time tracking law in EU

EU Time Tracking Law: How to Stay Compliant as an
EU Employer

The European Union has set certain rules that employers in EU member states must comply with in order to avoid legal liability. These rules were established to protect workers’ rights when it comes to working hours, overtime, and breaks.

In this guide, you’ll learn about the EU time tracking law and The European Working Time Directive, as well as find out what you need to do to comply with EU regulations regarding tracking employees’ working hours.

What is the EU time tracking law?

The European Working Time Directive (EWTD) was originally passed in 1993 and updated in 2003. Its purpose is to regulate labor and working time for employees.

EWTD mandates minimum daily and weekly rest periods, sets guidelines for breaks, night work, annual leave, and the maximum number of weekly working hours. EU member states are required to create laws to define specifics while using the EWTD for guidance.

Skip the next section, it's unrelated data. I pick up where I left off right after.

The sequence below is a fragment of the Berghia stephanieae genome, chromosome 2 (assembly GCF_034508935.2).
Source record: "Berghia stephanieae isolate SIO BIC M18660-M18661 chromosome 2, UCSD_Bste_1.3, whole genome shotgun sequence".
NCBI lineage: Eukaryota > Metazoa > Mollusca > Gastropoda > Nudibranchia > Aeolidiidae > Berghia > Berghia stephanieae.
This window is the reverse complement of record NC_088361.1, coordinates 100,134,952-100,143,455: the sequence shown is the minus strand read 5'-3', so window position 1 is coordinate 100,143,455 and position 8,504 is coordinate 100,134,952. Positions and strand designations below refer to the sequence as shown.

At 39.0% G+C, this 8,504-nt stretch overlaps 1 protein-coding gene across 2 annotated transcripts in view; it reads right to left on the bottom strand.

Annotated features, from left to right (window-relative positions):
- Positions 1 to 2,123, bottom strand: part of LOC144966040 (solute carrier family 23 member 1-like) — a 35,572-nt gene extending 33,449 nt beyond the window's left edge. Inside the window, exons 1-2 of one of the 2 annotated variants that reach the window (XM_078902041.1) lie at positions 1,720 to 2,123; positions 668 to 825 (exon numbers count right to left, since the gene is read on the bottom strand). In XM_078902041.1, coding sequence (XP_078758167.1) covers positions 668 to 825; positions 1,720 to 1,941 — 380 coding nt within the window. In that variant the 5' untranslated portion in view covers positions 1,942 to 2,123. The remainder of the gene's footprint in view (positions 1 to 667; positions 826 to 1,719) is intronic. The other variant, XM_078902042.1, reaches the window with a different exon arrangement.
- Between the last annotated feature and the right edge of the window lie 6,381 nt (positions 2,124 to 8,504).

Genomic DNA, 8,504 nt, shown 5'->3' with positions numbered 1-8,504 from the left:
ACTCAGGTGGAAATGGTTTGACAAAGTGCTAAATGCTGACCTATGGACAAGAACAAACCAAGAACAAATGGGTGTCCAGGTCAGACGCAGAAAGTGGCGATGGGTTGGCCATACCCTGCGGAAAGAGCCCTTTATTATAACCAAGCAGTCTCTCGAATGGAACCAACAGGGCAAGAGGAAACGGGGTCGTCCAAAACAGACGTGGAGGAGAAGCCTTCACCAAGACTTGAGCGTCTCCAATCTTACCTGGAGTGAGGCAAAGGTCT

However, until 2019, the regulations set by the EWTD were frequently avoided by employers by simply not keeping track of employees’ work hours.

One example of this was the Spanish branch of Deutsche Bank, which was sued by CCOO, a Spanish trade union. While Deutsche Bank had a system for recording employee absences, it didn’t have a way to track work hours.

CCOO claimed that they were unable to determine whether workers’ rights were being respected at the company because there was no way to know how much time workers were spending on the job.

The European Court of Justice (ECJ) concluded that a lack of a time tracking system makes it impossible to ensure that businesses are complying with EWTD regulations. As a result, the ECJ ruled that all EU businesses must set up an objective, reliable, and accessible time recording system.

All member states need to comply with this ruling, regardless of any existing laws on the subject.

How do the European Working Time Directive and the EU time tracking law affect employers?

The purpose of the EWTD is to protect the health and safety of employees. It also brings benefits for employers by ensuring they’ll have a healthy and productive workforce.

EU employers are required to do three things when it comes to tracking time and attendance: